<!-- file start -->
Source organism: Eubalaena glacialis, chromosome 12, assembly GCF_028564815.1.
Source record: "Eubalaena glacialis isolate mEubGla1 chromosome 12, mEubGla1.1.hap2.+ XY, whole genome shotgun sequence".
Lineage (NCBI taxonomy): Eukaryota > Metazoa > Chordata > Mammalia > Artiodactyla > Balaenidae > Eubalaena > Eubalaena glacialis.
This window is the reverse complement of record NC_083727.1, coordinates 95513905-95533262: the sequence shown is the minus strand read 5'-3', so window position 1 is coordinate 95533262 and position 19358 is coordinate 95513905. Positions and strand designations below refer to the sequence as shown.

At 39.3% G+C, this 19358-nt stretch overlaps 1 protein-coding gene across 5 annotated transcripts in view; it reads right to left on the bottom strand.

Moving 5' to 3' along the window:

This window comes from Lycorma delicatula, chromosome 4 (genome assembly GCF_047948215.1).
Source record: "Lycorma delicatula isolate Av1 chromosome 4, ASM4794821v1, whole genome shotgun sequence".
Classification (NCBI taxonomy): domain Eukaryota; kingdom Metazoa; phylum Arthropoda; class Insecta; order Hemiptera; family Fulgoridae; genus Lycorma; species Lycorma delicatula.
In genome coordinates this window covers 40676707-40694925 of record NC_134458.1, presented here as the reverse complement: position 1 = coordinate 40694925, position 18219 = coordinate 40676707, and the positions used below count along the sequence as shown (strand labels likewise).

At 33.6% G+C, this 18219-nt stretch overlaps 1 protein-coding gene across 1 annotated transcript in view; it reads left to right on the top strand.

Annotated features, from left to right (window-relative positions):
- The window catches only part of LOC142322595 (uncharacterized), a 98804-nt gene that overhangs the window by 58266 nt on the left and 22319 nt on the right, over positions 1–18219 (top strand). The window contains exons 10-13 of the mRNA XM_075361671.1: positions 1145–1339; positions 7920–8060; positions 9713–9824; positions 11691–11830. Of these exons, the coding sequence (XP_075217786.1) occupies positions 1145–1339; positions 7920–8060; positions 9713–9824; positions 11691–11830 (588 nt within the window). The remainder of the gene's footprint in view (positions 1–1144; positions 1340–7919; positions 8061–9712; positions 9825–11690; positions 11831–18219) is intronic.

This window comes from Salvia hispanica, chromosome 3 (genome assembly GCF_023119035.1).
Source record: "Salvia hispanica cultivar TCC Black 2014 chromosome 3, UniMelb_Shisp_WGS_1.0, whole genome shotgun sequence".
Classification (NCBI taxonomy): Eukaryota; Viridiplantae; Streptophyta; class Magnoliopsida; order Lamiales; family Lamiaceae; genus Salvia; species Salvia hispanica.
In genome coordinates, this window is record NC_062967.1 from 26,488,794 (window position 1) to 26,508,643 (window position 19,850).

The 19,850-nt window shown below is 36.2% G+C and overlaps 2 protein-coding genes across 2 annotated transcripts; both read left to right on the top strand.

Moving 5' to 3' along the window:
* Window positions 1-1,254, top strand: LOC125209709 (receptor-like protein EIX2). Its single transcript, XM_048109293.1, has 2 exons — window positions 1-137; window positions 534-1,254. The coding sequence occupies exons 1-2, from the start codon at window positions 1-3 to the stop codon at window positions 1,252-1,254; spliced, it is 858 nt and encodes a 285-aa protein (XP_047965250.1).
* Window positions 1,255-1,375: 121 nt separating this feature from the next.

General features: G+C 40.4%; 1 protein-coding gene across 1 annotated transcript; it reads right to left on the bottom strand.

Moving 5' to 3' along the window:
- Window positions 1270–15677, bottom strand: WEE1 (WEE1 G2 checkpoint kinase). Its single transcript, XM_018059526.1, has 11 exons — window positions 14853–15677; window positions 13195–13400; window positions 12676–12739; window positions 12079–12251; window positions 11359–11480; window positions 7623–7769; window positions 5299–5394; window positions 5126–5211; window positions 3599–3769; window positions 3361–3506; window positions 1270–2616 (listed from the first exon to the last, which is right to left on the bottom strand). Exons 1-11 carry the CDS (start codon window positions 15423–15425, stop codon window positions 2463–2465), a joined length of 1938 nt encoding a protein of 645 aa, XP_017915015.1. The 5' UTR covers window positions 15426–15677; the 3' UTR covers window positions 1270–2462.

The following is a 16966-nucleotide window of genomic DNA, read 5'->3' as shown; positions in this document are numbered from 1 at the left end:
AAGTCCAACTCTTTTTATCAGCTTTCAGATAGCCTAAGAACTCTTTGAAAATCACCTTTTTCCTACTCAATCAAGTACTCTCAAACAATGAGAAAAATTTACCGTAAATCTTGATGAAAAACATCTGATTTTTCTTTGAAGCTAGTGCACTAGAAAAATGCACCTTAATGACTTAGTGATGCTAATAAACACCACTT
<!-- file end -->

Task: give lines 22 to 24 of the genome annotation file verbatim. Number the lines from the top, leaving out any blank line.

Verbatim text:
General features: G+C 40.4%; 1 protein-coding gene across 1 annotated transcript; it reads right to left on the bottom strand.

Moving 5' to 3' along the window:
- Window positions 1270–15677, bottom strand: WEE1 (WEE1 G2 checkpoint kinase). Its single transcript, XM_018059526.1, has 11 exons — window positions 14853–15677; window positions 13195–13400; window positions 12676–12739; window positions 12079–12251; window positions 11359–11480; window positions 7623–7769; window positions 5299–5394; window positions 5126–5211; window positions 3599–3769; window positions 3361–3506; window positions 1270–2616 (listed from the first exon to the last, which is right to left on the bottom strand). Exons 1-11 carry the CDS (start codon window positions 15423–15425, stop codon window positions 2463–2465), a joined length of 1938 nt encoding a protein of 645 aa, XP_017915015.1. The 5' UTR covers window positions 15426–15677; the 3' UTR covers window positions 1270–2462.